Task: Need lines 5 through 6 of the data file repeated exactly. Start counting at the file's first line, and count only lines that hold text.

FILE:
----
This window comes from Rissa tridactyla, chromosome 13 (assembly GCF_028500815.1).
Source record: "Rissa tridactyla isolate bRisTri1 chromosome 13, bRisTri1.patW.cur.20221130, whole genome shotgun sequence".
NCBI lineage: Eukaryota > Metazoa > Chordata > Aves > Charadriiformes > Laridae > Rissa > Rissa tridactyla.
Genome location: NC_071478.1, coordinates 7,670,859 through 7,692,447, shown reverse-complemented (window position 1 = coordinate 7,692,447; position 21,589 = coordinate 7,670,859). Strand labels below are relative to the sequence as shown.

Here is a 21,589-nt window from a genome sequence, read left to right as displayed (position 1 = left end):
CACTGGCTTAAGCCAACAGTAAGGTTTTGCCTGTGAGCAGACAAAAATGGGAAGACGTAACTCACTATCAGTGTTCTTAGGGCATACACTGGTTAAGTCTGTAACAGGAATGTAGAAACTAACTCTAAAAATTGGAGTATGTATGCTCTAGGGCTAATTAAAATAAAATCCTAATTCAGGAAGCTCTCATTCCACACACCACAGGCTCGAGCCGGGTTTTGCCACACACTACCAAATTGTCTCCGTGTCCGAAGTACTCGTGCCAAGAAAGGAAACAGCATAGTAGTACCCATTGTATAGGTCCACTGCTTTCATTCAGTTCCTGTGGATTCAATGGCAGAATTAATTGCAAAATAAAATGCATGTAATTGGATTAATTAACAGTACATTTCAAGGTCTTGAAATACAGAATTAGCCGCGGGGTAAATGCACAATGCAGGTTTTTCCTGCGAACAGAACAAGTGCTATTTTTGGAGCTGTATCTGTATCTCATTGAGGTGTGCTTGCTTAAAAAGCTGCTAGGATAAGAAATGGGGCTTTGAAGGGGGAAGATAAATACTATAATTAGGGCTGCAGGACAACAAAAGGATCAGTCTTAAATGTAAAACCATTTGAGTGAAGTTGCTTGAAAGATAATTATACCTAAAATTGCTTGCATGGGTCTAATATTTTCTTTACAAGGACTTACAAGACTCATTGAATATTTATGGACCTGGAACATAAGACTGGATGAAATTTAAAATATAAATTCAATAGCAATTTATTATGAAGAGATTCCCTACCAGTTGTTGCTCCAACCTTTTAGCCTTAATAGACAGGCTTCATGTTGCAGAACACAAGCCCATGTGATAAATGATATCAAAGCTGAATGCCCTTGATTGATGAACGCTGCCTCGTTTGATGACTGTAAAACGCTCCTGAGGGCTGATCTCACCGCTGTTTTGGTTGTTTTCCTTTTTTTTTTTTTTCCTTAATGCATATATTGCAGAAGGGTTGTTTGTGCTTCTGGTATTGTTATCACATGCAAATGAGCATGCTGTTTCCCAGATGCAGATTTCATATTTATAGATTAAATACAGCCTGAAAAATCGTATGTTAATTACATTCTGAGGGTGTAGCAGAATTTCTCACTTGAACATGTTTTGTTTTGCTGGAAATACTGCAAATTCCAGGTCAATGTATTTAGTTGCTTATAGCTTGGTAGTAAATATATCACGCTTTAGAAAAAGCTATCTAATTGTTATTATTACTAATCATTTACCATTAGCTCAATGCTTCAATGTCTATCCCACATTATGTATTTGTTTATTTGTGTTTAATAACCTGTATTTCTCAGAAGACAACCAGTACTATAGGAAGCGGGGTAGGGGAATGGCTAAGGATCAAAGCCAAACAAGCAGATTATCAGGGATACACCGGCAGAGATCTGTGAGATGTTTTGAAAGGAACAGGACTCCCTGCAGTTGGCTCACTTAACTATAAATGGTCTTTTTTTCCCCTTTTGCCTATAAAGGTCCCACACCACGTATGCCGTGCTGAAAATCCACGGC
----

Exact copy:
Here is a 21,589-nt window from a genome sequence, read left to right as displayed (position 1 = left end):
CACTGGCTTAAGCCAACAGTAAGGTTTTGCCTGTGAGCAGACAAAAATGGGAAGACGTAACTCACTATCAGTGTTCTTAGGGCATACACTGGTTAAGTCTGTAACAGGAATGTAGAAACTAACTCTAAAAATTGGAGTATGTATGCTCTAGGGCTAATTAAAATAAAATCCTAATTCAGGAAGCTCTCATTCCACACACCACAGGCTCGAGCCGGGTTTTGCCACACACTACCAAATTGTCTCCGTGTCCGAAGTACTCGTGCCAAGAAAGGAAACAGCATAGTAGTACCCATTGTATAGGTCCACTGCTTTCATTCAGTTCCTGTGGATTCAATGGCAGAATTAATTGCAAAATAAAATGCATGTAATTGGATTAATTAACAGTACATTTCAAGGTCTTGAAATACAGAATTAGCCGCGGGGTAAATGCACAATGCAGGTTTTTCCTGCGAACAGAACAAGTGCTATTTTTGGAGCTGTATCTGTATCTCATTGAGGTGTGCTTGCTTAAAAAGCTGCTAGGATAAGAAATGGGGCTTTGAAGGGGGAAGATAAATACTATAATTAGGGCTGCAGGACAACAAAAGGATCAGTCTTAAATGTAAAACCATTTGAGTGAAGTTGCTTGAAAGATAATTATACCTAAAATTGCTTGCATGGGTCTAATATTTTCTTTACAAGGACTTACAAGACTCATTGAATATTTATGGACCTGGAACATAAGACTGGATGAAATTTAAAATATAAATTCAATAGCAATTTATTATGAAGAGATTCCCTACCAGTTGTTGCTCCAACCTTTTAGCCTTAATAGACAGGCTTCATGTTGCAGAACACAAGCCCATGTGATAAATGATATCAAAGCTGAATGCCCTTGATTGATGAACGCTGCCTCGTTTGATGACTGTAAAACGCTCCTGAGGGCTGATCTCACCGCTGTTTTGGTTGTTTTCCTTTTTTTTTTTTTTCCTTAATGCATATATTGCAGAAGGGTTGTTTGTGCTTCTGGTATTGTTATCACATGCAAATGAGCATGCTGTTTCCCAGATGCAGATTTCATATTTATAGATTAAATACAGCCTGAAAAATCGTATGTTAATTACATTCTGAGGGTGTAGCAGAATTTCTCACTTGAACATGTTTTGTTTTGCTGGAAATACTGCAAATTCCAGGTCAATGTATTTAGTTGCTTATAGCTTGGTAGTAAATATATCACGCTTTAGAAAAAGCTATCTAATTGTTATTATTACTAATCATTTACCATTAGCTCAATGCTTCAATGTCTATCCCACATTATGTATTTGTTTATTTGTGTTTAATAACCTGTATTTCTCAGAAGACAACCAGTACTATAGGAAGCGGGGTAGGGGAATGGCTAAGGATCAAAGCCAAACAAGCAGATTATCAGGGATACACCGGCAGAGATCTGTGAGATGTTTTGAAAGGAACAGGACTCCCTGCAGTTGGCTCACTTAACTATAAATGGTCTTTTTTTCCCCTTTTGCCTATAAAGGTCCCACACCACGTATGCCGTGCTGAAAATCCACGGC